That feeling has levels, too. Slam Dunk is by far the most passive basketball experience, but it’s still incredibly deep. The NBA season has narratives and storylines, but they’re nothing like the stories in Slam Dunk. Slam Dunk will squeeze tears out of your cold heart when you realize what’s at stake for the cast and how bad they want a win. The non-basketball parts, the relationships and history, are lethal when combined with Inoue’s storytelling abilities. In real life, it’s never so cut-and-dry, which is fine. They’re serving different masters.
Watching ball is active, especially with friends. You’re critiquing the game as it evolves, hoping for your team to come home with a W and maybe a few good highlights you can brag about and watch on youtube or tumblr over and over. You then take that experience to work with you the next day and talk about your favorite plays, like this absurd Iguodala almost-highlight that dominated my day job. The athleticism and acrobatics will stun you in every single game if you let them. I’ve got an NBA League Pass account, and being able to watch replays on demand is incredible. (Not being able to watch Warriors games live, however, is garbage.)
NBA 2k14 is video game ball, a fantasy land where you can make anything happen, assuming you’re good enough. In previous versions of the title, I binged hard on a single mode (create a player, Jordan, Association, whichever appealed) and playing online with a friend. In NBA 2k13, before we called it, I’d won 57 games and the homey won 66. We kept a spreadsheet, too, so I knew that I’d racked up 8489 points to his 8498, and we were both averaging around 69 points per game—69 on the dot for me, 69.098 for him. Keeping track of that stuff changed the game, in a way. The stakes changed from trying to beast him in one game to trying to match him in dozens. That changed how we played, and I think made the games even more interesting and intense for us.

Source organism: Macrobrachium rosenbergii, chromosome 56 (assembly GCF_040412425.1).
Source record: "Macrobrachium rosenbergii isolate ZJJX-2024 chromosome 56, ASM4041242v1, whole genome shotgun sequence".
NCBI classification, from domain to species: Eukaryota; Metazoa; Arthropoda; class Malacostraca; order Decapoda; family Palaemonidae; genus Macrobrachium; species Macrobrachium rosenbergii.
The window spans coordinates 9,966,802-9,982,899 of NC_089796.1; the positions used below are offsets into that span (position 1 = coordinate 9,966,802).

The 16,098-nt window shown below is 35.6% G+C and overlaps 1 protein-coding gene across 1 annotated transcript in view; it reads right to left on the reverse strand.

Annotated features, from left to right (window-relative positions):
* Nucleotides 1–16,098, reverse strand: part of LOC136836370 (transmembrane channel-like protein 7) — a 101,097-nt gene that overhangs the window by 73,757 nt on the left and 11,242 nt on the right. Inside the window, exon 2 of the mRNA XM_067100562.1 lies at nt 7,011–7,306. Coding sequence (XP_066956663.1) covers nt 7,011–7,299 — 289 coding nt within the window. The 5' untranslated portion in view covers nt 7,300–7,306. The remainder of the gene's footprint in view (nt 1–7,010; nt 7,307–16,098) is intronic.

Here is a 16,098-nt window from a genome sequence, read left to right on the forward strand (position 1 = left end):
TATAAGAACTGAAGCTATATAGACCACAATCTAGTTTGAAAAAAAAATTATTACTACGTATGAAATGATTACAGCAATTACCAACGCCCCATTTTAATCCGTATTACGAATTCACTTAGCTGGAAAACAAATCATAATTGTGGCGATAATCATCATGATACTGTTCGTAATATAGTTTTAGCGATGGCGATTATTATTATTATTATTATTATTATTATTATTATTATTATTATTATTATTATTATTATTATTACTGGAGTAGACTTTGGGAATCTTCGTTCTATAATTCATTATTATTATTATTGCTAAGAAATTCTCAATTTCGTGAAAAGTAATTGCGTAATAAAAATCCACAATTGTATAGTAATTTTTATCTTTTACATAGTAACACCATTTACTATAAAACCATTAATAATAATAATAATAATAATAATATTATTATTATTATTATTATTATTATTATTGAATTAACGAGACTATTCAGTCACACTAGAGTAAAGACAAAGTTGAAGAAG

I’m taking it easy in 2k14 this time around, though. I play a few times a week, usually the featured game of the day or whoever the Hawks or Warriors are matching up against that day. (Sometimes I use it for revenge, too.) I’m only dabbling in the Lebron James fantasy mode, and I’m not playing a full season or two in a sports game for the first time since they put seasons into sports games. It’s all about will and skill this year, because the AI is punishing enough that if you slip for a quarter, you’re going to have to fight to get it back. But it’s all about you. It’s what you can and cannot do, your own personal talent for fake basketball. You can’t re-create things you’ve seen in real life, but you can get into the ballpark and make highlights of your own. I’ve been paying closer attention to how the commentary will guide you or subtly suggest tactics or players to focus on. If you pay attention, they can give you vague hints that’ll let you turn a game around or avoid a pitfall you keep running into. (I shoot a lot of frustration threes, and the gang is rarely happy about it.)
I can’t get enough of basketball, be it drawn, broadcast, or programmed. It’s my favorite sport, hands down, at this point. It feels good.